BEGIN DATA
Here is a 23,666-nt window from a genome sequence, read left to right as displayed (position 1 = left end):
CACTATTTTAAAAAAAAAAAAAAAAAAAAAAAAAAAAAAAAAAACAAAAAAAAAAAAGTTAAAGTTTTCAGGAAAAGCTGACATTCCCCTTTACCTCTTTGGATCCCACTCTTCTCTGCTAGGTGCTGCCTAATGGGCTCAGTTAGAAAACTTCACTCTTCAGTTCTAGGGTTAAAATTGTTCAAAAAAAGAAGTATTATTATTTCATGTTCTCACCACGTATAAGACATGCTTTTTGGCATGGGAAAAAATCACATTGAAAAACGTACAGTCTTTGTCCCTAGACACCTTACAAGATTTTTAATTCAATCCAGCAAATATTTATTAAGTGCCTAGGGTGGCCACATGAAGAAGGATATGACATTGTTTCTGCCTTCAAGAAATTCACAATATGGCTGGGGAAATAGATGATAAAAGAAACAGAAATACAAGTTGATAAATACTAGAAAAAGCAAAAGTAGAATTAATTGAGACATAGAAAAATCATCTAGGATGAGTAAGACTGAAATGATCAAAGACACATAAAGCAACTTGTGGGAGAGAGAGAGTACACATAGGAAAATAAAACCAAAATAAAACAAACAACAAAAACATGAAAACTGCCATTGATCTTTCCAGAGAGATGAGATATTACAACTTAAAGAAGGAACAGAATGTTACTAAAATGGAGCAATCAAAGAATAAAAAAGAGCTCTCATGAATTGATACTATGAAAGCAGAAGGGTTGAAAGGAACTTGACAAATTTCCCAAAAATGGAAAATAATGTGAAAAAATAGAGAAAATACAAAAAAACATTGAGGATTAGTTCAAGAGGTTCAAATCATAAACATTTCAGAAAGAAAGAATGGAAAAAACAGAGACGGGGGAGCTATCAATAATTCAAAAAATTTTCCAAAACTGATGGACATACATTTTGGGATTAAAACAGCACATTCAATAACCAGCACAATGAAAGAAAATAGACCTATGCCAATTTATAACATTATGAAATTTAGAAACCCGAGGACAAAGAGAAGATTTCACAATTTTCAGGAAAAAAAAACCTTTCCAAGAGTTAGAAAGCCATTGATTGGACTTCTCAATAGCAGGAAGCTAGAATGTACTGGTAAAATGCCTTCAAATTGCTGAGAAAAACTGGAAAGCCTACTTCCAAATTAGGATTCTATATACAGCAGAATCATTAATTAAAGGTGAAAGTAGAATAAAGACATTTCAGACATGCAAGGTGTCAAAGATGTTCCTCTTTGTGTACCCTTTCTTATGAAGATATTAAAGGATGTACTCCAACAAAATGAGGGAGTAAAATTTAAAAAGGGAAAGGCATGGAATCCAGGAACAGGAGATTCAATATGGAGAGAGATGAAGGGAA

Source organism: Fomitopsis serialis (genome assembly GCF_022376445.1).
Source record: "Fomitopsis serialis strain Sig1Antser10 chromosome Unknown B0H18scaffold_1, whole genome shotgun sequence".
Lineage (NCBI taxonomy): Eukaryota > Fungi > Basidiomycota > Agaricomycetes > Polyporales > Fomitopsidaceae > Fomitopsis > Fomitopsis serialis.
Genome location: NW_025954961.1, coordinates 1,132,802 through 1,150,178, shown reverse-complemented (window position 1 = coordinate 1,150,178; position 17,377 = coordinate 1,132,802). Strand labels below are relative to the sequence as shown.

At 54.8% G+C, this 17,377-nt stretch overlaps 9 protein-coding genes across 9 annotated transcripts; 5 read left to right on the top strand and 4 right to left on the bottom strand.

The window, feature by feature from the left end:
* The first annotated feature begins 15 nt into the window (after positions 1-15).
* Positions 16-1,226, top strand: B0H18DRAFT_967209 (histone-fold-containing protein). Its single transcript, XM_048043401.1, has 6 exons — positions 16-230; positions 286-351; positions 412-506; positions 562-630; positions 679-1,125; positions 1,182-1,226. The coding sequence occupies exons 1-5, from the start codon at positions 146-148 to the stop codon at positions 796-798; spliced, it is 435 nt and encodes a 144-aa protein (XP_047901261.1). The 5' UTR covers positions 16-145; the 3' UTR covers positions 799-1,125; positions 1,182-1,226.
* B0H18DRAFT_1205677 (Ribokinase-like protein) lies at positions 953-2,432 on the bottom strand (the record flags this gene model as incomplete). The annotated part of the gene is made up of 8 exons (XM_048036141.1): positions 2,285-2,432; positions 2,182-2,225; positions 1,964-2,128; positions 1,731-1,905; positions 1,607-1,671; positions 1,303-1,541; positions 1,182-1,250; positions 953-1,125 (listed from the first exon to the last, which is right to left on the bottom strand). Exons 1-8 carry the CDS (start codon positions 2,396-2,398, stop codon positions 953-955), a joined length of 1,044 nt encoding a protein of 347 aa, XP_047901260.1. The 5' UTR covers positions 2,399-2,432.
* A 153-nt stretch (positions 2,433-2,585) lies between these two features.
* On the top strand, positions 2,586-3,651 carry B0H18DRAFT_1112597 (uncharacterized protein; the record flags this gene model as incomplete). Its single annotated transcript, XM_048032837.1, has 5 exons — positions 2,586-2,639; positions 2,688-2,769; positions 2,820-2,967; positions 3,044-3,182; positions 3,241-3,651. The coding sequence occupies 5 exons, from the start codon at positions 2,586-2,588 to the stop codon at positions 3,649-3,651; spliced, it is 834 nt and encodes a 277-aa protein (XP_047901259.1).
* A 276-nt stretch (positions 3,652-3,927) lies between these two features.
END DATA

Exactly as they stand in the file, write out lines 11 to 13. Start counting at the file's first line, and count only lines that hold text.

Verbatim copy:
* B0H18DRAFT_1205677 (Ribokinase-like protein) lies at positions 953-2,432 on the bottom strand (the record flags this gene model as incomplete). The annotated part of the gene is made up of 8 exons (XM_048036141.1): positions 2,285-2,432; positions 2,182-2,225; positions 1,964-2,128; positions 1,731-1,905; positions 1,607-1,671; positions 1,303-1,541; positions 1,182-1,250; positions 953-1,125 (listed from the first exon to the last, which is right to left on the bottom strand). Exons 1-8 carry the CDS (start codon positions 2,396-2,398, stop codon positions 953-955), a joined length of 1,044 nt encoding a protein of 347 aa, XP_047901260.1. The 5' UTR covers positions 2,399-2,432.
* A 153-nt stretch (positions 2,433-2,585) lies between these two features.
* On the top strand, positions 2,586-3,651 carry B0H18DRAFT_1112597 (uncharacterized protein; the record flags this gene model as incomplete). Its single annotated transcript, XM_048032837.1, has 5 exons — positions 2,586-2,639; positions 2,688-2,769; positions 2,820-2,967; positions 3,044-3,182; positions 3,241-3,651. The coding sequence occupies 5 exons, from the start codon at positions 2,586-2,588 to the stop codon at positions 3,649-3,651; spliced, it is 834 nt and encodes a 277-aa protein (XP_047901259.1).